After the Colston debacle, you might be forgiven for having missed the other legal story that broke this week. The European Court of Human Rights has dismissed the complaint in the Ulster ‘gay cake’ case, so the decision in favour of the baker will stand.
In case you need reminding, seven years ago a Belfast gay rights activist called Gareth Lee asked Ashers, a high-class bakery, to produce a cake inscribed with the phrase ‘Support Gay Marriage’ for an event he was organising. The bakery owners refused, citing Presbyterian religious scruples, whereupon Lee sued for discrimination. He lost. Our Supreme Court held that he had not been discriminated against because he was gay (since the order would have been refused even if made by a straight person), and that in any case to make Ashers inscribe a cake with words they disagreed with would infringe their rights to freedom of speech and religion. Lee then complained to Strasbourg, saying that this decision against him had infringed his own rights to private life and freedom of conscience and treated him in an unjustifiably discriminatory way.
The court threw the case out, though not in the way you might expect. True, a layperson might have thought it an obvious non-starter: after all, nobody was threatening Lee’s private life or conscience by refusing to bake him a cake, and if you read the ECHR it contains no right not to be discriminated against. But in human rights terms, the claim was actually very plausible. Strasbourg’s interpretation of the Convention right to a private life amounts to a kind of wide-ranging semi-biblical exegesis incomprehensible to anyone who is not a human rights lawyer, and the court has equally constructed from almost non-existent materials a de facto prohibition against discrimination. The court, however, ducked all these issues. Instead, it fell back on legal technicality. Lee, it said, fell at the first fence because he had not adequately aired his human rights complaints in the UK courts.
Even though Lee lost in essence by default, the decision is good news and not only in terms of the protection of conscientious religious views. It is also important because the last thing we want is responsibility for swaths of discrimination law that have recently been brought over from Brussels to be quietly transferred from the politicians we do elect to the human rights judges we don’t. However, reading between the lines there could well be a little more to it than this.
Put bluntly, it is hard to avoid the impression that Strasbourg simply didn’t want the case. If it really wished it no doubt could have detected some implied mention somewhere by Lee’s lawyers of a human rights complaint. Instead, though, it chose not to get involved. Why? Deliberations of the court are not public, but one can make an educated guess. Like the EU’s European Court of Justice with its highly sensitive political feelers, Strasbourg also has a keen sense of the political climate. It is uncomfortably aware that its authority rests not on the mere words making up the ECHR, but on its acceptability to electorates and the willingness of elected governments to do as it says. And here there were very good reasons for it to tread carefully.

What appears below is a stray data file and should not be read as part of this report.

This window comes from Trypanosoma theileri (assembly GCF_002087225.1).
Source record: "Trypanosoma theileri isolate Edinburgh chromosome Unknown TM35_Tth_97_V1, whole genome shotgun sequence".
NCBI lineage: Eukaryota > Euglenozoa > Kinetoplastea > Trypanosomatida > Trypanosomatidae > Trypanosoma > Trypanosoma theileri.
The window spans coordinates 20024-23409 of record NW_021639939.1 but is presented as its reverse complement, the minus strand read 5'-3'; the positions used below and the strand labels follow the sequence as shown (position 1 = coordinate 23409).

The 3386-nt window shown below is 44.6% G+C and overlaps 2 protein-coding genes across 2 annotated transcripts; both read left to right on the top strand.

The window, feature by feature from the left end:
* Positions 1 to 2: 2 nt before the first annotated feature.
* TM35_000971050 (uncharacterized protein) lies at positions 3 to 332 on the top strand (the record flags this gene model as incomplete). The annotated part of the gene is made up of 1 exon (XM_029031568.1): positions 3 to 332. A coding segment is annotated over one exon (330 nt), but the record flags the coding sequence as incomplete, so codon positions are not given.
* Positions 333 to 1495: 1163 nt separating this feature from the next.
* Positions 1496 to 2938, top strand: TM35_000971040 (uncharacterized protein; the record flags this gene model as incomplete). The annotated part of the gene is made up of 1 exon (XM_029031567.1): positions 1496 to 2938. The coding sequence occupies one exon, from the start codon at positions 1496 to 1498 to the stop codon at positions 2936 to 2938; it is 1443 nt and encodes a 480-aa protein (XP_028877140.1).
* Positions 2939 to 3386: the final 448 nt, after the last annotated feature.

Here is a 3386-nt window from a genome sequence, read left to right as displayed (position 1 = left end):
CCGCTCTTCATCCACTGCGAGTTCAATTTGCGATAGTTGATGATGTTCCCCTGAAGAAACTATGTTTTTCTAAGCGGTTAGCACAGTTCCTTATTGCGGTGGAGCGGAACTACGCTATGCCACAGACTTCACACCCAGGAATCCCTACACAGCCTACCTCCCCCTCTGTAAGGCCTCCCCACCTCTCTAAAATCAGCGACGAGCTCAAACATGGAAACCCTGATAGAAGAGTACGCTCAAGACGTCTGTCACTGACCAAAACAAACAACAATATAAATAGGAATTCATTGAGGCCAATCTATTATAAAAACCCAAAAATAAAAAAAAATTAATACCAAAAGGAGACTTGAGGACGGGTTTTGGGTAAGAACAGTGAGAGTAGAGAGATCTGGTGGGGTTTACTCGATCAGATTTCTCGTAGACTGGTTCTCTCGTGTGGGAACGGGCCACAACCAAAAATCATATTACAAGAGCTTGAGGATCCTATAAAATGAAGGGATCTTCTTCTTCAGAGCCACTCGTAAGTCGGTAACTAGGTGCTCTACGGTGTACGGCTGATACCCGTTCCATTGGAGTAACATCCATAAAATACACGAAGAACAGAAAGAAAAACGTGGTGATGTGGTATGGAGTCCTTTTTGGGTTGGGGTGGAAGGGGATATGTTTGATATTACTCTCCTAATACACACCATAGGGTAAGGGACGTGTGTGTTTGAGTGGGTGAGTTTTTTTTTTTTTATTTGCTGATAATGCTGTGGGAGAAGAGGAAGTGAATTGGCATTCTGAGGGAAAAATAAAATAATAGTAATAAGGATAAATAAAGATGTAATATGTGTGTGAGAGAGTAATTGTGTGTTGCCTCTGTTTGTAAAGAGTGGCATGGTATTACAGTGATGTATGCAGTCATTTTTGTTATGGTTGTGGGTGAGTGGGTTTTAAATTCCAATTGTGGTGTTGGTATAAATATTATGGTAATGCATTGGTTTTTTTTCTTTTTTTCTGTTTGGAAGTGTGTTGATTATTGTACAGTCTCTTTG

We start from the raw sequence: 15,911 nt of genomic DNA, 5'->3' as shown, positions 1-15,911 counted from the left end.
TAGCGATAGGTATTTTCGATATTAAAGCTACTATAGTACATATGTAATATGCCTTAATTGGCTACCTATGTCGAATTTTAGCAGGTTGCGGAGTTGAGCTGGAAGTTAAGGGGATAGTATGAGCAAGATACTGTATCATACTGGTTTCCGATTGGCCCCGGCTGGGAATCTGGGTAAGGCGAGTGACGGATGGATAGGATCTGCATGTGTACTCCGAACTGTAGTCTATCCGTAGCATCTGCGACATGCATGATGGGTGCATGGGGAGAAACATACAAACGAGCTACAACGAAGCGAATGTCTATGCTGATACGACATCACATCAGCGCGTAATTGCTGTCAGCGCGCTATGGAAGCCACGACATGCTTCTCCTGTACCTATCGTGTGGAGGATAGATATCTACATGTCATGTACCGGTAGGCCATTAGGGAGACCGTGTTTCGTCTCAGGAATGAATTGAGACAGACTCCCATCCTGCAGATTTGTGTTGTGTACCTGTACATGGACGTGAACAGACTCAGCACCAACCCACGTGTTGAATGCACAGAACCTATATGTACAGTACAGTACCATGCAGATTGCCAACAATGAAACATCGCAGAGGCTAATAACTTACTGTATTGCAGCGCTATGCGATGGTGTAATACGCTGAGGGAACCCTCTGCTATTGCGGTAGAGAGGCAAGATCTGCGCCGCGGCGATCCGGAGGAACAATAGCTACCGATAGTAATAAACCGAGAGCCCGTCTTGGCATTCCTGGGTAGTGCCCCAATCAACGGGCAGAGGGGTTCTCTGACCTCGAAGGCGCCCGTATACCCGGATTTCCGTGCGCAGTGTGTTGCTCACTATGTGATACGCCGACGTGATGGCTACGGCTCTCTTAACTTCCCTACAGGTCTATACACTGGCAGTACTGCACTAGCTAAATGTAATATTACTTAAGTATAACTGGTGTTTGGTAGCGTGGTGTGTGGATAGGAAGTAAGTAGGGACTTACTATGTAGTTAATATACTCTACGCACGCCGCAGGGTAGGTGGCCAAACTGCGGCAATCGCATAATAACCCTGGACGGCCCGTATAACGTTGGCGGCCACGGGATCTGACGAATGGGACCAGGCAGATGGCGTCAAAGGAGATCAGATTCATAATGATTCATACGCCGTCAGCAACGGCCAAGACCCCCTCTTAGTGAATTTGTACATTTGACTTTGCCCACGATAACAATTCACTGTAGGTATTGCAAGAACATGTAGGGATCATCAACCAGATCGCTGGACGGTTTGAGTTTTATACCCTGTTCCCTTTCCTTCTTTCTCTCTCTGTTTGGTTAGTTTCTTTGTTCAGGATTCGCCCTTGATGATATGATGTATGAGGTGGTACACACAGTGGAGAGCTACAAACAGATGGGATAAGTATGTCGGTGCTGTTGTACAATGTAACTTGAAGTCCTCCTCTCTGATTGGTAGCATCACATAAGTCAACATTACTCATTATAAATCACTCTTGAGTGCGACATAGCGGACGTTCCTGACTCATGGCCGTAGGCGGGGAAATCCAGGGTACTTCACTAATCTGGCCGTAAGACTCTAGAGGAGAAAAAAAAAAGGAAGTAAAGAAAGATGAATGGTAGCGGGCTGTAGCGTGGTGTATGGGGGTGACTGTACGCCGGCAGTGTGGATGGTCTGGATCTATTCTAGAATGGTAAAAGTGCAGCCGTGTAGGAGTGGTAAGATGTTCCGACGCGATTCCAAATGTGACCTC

For one thing, the issues raised by Lee starkly pitted the LGBT and religious lobbies against each other. A fair number of both applied to be heard in Strasbourg, ranging from ultramontane Catholics to the European Region of the International Lesbian, Gay, Bisexual, Trans and Intersex Association. Any substantive decision would have alienated one side or the other; it also, as the court indeed stated, would have touched very raw nerves in the religiously divided world of Northern Ireland.
For another, this is also an area where European states themselves vary. Generally speaking, most of western Europe is on the secular, liberal, LGBT equality side and opposes cutting religion too much slack. Not so eastern Europe, however. Interestingly, for example, the government of Poland, a very strongly Catholic country, intervened in the present case on the side of religious freedom. For its part the Strasbourg court is, one suspects, cautious about stirring differences between governments if it can avoid it: especially where, as in the case of Poland last month, those governments have clashed with Strasbourg in their own courts.
Thirdly, when it comes to governments, Strasbourg is clearly aware of the fact that human rights scepticism is on the rise. Especially in eastern Europe, growing numbers of its judgments remain unfulfilled; and even the UK has at times refused to obey it — doing so for 12 years between 2005 and 2017 in the case of prisoners’ voting rights, for instance. Moreover, it is no longer unthinkable for mainstream politicians to question whether their governments should even remain members of the ECHR (especially in the UK), or, as Dominic Raab did last month, suggest putting other curbs on Strasbourg’s ability to dictate the agenda in domestic courts. It’s understandable that the court might wish to hold back on unnecessary decisions that might have the effect of stirring this particular pot.
All this suggests that we may see in future a greater willingness of the European Court of Human Rights to avoid controversy and to intervene less in national decisions, even where the instinct of the court is that something may be wrong. Although we may have to wait a year or two to be certain, we may even, to borrow a cliché, have seen the passing of peak human rights. If we have, that can only be a good thing.
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